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​Dallas County Community College District began presenting its annual African American Read-In in February 2000 as part of a national celebration honoring African-American contributions in literature and writing. The inaugural event drew a capacity crowd of 1,750 at the Majestic Theatre and featured both community leaders and celebrities such as television and film actor LeVar Burton, former Dallas Mayor Ron Kirk and former Dallas Cowboy Daryl Johnston. The program’s special guest was George Dawson of Dallas, who learned to read at age 98 after a life filled with work and challenges and who became an author himself of “Life Is So Good.” 

The celebration continues in February 2007, featuring award-winning children’s author Christopher Paul Curtis, whose book “Bud, Not Buddy” received both the Newbery Medal and Coretta Scott King Award in 2000 (the first time that one novel received both prestigious awards in the same year). The Majestic Theatre again will be filled with children and adults who will share a special afternoon of reading and culture with one another. They also will remember the legacy left by George Dawson. Participants in the eighth-annual event will receive a book, tote bag and T-shirt, which encourages them to read at home. Corporate sponsors, community volunteers, eager readers and a core group of dedicated volunteers are critical to its success.

As part of Black History Month in Dallas, the DCCCD African American Read-In is one of many in the area, but the event has achieved a high profile among community members.  Guests like George Dawson — as well as celebrities whose commitment to literacy is well known — have drawn families to the program for an afternoon of sharing. The international observance was started by Jerrie Scott of the University of Memphis and the Black Caucus of the National Council of Teachers of English; it now is shared in gatherings everywhere by people of all races and ages who introduce each other to literary works of black authors by reading and discussing select, personally meaningful passages together. NCTE’s special programs division has commended Dallas as the standard for other cities to follow as they plan and host their own read-ins.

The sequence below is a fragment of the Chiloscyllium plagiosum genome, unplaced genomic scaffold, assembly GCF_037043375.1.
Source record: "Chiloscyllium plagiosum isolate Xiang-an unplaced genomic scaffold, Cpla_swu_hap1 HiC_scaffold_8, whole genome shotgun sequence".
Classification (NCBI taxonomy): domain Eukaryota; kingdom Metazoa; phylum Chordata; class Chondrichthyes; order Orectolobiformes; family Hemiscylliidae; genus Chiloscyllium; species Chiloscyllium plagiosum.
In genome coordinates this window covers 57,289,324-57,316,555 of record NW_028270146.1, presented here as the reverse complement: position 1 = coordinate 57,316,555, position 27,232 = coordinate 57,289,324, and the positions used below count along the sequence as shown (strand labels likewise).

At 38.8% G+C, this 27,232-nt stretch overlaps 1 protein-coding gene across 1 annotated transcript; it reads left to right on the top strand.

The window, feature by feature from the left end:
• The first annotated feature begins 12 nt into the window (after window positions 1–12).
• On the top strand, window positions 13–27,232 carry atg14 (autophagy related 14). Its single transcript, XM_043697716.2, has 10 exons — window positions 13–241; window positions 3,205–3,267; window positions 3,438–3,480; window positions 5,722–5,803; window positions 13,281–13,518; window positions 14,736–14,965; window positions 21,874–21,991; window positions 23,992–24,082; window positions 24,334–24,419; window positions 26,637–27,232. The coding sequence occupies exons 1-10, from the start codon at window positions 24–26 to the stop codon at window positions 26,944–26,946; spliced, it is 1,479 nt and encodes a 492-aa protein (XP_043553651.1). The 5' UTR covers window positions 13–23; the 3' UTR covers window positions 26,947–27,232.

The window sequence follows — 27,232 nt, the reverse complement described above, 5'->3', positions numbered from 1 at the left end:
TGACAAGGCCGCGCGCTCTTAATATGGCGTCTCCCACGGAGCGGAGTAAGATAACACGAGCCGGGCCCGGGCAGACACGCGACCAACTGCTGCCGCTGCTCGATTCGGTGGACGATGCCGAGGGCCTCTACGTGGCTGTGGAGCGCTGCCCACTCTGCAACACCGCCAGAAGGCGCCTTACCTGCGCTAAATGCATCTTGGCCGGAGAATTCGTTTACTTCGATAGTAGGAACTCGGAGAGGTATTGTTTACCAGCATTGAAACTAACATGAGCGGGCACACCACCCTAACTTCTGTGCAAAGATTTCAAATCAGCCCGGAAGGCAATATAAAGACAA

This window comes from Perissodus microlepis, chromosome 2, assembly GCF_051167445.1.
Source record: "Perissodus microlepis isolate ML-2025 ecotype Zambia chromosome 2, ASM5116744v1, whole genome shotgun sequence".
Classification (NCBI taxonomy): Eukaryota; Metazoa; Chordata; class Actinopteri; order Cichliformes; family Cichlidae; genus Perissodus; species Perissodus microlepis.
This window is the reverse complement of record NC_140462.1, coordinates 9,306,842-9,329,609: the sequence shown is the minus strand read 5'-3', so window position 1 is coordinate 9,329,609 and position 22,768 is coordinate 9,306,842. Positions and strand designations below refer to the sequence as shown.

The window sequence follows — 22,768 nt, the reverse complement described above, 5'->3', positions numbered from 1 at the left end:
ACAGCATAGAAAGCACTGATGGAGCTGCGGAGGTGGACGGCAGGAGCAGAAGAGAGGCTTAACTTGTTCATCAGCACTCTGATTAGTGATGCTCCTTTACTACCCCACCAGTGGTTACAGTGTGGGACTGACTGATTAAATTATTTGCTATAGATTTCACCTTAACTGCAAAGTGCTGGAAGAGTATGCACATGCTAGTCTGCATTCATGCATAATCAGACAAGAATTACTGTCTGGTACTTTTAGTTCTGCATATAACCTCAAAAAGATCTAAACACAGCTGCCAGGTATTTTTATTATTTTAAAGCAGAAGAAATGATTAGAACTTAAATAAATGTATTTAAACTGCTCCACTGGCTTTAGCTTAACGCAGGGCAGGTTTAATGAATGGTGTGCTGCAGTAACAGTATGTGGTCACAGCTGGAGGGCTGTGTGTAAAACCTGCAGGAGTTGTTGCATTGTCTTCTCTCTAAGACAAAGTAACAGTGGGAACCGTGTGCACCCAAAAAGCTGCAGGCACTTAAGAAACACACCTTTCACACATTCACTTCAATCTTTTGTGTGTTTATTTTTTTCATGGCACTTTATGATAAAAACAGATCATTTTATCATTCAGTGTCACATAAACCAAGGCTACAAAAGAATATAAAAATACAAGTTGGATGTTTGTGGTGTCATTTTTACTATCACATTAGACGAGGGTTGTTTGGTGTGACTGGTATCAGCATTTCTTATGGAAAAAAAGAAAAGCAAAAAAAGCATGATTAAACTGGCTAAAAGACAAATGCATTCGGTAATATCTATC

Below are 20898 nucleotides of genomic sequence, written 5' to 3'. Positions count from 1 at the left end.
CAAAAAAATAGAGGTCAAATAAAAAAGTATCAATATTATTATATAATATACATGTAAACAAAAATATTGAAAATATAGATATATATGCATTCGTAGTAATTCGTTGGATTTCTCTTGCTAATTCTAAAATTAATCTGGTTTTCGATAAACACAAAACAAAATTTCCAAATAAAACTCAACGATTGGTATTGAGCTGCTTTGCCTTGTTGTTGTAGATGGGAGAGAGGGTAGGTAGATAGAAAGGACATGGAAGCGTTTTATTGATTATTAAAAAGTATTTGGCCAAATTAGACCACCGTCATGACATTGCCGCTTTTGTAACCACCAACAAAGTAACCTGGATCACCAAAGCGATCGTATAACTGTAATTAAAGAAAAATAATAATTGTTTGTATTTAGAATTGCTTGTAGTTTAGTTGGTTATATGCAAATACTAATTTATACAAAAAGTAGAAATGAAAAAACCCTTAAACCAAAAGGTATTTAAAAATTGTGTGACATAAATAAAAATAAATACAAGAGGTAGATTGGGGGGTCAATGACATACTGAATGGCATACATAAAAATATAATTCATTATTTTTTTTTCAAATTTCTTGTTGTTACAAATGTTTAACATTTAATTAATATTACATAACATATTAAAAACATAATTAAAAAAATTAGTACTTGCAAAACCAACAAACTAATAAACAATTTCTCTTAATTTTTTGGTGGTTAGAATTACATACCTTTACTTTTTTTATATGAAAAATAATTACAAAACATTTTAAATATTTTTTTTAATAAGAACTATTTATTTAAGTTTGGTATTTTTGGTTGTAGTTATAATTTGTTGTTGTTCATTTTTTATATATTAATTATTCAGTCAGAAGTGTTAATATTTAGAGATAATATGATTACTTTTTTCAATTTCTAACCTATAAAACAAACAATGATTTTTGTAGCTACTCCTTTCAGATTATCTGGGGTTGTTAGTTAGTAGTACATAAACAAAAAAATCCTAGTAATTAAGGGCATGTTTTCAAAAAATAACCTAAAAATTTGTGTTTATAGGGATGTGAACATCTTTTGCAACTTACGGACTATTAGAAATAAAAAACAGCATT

Continuing this noted program means promoting literacy as well as African-American literature among the diverse community of residents in Dallas. The event brings young and old together, helps families share the almost-lost art of reading together and unites participants in words and thoughts that are meaningful. Local artists and entertainers also perform during the program, expanding the cultural outreach of the read-in to the performing arts as well.

Dallas County Community College District continues to present the African American Read-In because the event reflects the educational and cultural missions of the institution. Diversity, equity and literacy are part of that effort, and commitment to the community completes the circle. This year, the program focuses on lighting up your life with reading.